By Marisa RussellASSISTANT COPY CHIEF
Late last month, two Long Island colleges and one in Queens made substantial alterations to their college applications. After a review made by Eric T. Schneiderman, the state attorney general, Dowling College, Five Towns College and St. Johns University will not require applicants to disclose prior arrests or previously expunged and pardoned charges, according to a Newsday article published on Oct. 27.
Previous to the change, the colleges were requiring students to declare all previous crimes that appeared on and off of their record. Despite the recent SAT optional adjustment made to Hofstra’s application process, the University did not change their application question regarding criminal background.
Susan Drucker, professor of communications in the Department of Journalism, Media Studies and Public Relations gave legal reason for the changing of the question.
“Clearly on one hand, the University has a right to know relevant information in order to maintain a safe environment. Essentially you’re looking at this as a policy about campus safety and legal risks that the University would have if they didn’t [know],” said Drucker.
Legally, colleges are allowed to investigate previous history of a student in order to be aware of each student on campus. Current students, when asked, didn’t feel that the question was an invasion of privacy, but a way for the University to keep students safe.
“I want the school to know about and be prepared for students who might have a violent criminal background. Who on campus can say they wouldn’t mind a rapist, or someone who has assaulted someone on campus?” said Alexander Cain, sophomore information technology major.
With students of a variety of ages, every person at Hofstra has a varying potential of criminal history for the school to keep track of. The issue with the application changes from the three schools was the requirement that they disclose records that were previously expunged from their history.
Hofstra, ahead of the issue, already allowed students to omit declaring these records. Drucker compared the recently changed application of St. Johns to Hoftra’s application.
“Looking at the wording with St. Johns, they took a very broad approach to that question. It seems from the state attorney general side of things, they didn’t have a problem with schools that took a more specific approach,” said Drucker. “When you go back and look at the exact wording in the Hofstra application, the way that it’s written meets the narrow standards that the state attorney general was looking for.”
Hofstra’s application specifically states what should not be claimed as criminal background. Among these things “arrests that did not lead to conviction, sealed or expunged records, or pardoned records,” which was stated by Schneiderman as what should be removed from applications, in the Newsday article.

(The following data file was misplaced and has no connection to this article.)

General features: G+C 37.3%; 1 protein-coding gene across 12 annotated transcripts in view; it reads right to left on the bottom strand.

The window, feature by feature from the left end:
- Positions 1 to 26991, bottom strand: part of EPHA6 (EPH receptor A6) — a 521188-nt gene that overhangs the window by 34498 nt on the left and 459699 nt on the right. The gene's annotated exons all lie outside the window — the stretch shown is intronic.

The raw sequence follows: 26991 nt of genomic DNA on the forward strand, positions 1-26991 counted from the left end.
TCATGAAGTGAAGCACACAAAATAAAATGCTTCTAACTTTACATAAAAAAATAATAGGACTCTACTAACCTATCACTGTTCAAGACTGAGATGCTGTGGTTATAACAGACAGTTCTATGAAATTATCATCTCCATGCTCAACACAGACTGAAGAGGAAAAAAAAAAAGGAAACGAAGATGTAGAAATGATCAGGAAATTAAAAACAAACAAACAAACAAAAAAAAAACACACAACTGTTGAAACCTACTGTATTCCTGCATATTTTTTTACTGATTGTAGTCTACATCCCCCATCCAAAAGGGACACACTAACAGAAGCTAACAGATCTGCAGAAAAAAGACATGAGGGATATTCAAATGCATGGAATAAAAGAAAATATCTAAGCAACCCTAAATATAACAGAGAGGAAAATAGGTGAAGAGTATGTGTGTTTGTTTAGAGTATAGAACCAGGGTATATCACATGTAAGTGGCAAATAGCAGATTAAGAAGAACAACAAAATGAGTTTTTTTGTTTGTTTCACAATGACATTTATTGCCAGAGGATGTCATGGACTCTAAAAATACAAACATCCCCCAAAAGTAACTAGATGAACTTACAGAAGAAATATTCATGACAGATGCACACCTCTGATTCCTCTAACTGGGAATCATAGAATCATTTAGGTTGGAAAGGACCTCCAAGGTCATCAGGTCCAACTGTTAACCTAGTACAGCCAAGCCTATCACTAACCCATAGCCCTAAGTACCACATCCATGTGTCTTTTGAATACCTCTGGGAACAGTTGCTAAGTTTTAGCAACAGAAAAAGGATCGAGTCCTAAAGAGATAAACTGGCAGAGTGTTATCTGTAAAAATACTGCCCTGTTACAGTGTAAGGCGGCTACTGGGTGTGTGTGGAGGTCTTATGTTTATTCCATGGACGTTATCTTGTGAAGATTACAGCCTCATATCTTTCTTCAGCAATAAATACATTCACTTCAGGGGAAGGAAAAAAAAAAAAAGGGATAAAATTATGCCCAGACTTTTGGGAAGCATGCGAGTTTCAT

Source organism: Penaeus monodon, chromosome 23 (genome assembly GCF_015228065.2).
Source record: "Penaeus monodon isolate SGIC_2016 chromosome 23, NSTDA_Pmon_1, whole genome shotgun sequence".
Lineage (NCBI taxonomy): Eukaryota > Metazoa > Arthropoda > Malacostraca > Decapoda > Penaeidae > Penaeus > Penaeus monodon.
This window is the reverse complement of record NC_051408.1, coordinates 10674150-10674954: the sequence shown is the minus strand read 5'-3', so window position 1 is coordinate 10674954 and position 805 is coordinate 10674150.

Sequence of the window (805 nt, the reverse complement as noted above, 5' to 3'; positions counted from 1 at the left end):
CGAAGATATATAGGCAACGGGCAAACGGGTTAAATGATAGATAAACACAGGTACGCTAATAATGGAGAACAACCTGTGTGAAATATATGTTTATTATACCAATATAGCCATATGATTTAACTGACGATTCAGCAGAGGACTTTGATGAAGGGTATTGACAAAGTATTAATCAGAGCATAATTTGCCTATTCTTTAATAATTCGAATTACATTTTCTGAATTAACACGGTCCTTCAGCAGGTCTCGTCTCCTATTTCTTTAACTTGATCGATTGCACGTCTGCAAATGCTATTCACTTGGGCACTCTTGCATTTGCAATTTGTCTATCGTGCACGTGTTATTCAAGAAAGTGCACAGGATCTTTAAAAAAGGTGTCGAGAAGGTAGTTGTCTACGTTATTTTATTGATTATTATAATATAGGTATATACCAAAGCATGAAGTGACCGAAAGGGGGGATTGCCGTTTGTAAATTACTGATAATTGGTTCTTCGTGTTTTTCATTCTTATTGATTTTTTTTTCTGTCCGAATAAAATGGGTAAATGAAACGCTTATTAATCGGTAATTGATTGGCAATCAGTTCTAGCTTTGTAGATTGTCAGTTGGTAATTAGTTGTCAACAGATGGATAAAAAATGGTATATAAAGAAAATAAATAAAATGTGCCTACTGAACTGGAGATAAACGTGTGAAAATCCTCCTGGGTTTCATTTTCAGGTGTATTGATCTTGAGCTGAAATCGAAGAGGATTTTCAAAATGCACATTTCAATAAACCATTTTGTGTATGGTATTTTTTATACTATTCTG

The real curiosity regarding the Hofstra application is how the information that is being collected is used.
“My concern is really how that information is being used,” said Drucker. “If the info is being used as a discrimination against admission or if this info is being used to provide counseling, or to flag students. Some universities have used it to admit students but to deny them on campus housing.”
Along with Drucker, current students are wondering if Hofstra is taking backgrounds into consideration when admitting students.
“Yeah, I would be curious to know how they use the information. I wonder if it is used to determine who gets scholarships or positions on campus. There is a lot they could do with that information,” said Cain.
While the information is necessary for public safety, according to Schneiderman it is “inconsistent with New York state law,” to deny a student admission based upon their criminal background.
But students are assuming, due to a lack of information given to them, that the information provided is partially a factor of admission.
“I think it probably does, in some level, influence whether you get in or not,” said Rachael Durant, junior public relations major. “We do things like the national debate and are very much in the public spotlight. You don’t ever want to be blindsided and I think that’s why they ask people.”
The admission office declined to comment. Therefore, clarification on what the information is used for was unable to be confirmed. But it is clear that students and even professors are looking to find out.
“The intent of the policy may be very rational, very practical, but the effect, intentionally or unintentionally could lead to discrimination,” said Drucker. She emphasized that the issue is one that is important, and interesting to institutions of higher education.
Though Hofstra complies with the rulings made by Schneiderman, it is not clear what the information is being used for. At the end of the day, students are glad to hear that information is being gathered to keep them safe, and to keep the Hofstra community committed to its purpose.
“I don’t think it should be a factor of whether you get in to this school, but I do think its important information,” said Durant. “Crime goes against the pride principles.”